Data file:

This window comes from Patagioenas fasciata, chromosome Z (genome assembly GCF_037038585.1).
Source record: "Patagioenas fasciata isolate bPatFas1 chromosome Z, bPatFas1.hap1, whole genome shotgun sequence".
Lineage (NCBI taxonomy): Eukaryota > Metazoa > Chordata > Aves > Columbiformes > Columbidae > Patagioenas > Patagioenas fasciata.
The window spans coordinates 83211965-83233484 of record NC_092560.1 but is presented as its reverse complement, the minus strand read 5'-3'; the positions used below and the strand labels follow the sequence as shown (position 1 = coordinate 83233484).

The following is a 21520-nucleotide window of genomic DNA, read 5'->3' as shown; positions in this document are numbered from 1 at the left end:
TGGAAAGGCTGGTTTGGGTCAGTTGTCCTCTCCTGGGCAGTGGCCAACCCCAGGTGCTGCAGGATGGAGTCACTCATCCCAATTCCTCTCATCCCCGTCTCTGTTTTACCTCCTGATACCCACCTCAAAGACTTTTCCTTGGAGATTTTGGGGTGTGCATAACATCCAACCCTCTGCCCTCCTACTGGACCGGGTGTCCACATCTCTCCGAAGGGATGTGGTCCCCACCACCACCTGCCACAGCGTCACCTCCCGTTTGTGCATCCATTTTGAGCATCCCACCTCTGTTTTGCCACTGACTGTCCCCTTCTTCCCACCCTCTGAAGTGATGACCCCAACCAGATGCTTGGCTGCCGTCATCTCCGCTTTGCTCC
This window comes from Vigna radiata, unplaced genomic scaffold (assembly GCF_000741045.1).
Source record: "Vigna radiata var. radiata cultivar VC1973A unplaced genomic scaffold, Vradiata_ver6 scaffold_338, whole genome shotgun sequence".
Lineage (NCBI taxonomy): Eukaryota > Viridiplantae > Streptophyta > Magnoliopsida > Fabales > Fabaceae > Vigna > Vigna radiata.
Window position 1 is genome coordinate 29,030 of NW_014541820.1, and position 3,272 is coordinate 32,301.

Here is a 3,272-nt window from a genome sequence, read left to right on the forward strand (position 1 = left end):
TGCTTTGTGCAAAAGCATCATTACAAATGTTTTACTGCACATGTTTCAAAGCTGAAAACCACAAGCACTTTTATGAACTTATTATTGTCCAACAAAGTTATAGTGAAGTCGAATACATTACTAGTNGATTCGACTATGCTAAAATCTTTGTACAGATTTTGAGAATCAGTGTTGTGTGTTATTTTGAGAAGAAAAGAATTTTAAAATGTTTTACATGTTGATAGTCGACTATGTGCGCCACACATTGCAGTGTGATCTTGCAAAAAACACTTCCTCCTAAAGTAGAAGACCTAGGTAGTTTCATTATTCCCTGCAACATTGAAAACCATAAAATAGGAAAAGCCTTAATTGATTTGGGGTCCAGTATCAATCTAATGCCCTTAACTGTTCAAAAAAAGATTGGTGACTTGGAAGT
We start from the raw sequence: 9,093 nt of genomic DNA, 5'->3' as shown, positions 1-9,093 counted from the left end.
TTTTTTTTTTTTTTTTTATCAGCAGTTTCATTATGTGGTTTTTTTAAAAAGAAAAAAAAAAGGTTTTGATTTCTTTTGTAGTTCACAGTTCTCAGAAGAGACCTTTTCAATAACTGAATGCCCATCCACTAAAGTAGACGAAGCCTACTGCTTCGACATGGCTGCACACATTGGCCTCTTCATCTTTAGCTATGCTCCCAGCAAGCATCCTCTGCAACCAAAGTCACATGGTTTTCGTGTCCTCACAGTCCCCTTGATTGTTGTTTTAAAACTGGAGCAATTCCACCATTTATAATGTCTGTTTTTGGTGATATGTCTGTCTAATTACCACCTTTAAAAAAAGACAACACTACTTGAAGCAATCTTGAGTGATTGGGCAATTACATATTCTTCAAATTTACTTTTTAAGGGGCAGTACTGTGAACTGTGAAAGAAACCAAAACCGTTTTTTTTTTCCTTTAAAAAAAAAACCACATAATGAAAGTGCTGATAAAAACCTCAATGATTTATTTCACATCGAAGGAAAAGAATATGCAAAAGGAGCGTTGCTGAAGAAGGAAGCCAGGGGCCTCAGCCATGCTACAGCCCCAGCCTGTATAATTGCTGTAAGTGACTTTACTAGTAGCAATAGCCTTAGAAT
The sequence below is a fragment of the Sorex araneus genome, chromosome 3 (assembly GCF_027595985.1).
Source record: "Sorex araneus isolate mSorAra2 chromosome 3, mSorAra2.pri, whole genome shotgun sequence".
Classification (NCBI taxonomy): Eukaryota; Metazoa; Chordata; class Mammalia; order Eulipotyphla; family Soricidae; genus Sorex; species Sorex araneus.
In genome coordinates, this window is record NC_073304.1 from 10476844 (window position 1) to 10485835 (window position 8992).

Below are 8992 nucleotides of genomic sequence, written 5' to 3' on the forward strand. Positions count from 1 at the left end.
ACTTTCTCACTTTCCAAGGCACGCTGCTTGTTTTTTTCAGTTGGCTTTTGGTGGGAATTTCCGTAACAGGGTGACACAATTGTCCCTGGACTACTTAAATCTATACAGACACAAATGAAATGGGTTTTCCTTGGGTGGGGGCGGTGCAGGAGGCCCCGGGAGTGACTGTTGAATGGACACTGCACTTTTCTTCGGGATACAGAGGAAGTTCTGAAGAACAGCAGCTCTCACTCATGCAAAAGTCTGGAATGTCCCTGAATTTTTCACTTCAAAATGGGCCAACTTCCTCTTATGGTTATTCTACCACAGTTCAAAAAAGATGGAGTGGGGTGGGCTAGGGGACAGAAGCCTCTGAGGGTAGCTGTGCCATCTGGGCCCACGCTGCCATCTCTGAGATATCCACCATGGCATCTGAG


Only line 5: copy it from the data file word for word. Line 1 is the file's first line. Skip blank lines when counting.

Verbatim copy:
The following is a 21520-nucleotide window of genomic DNA, read 5'->3' as shown; positions in this document are numbered from 1 at the left end: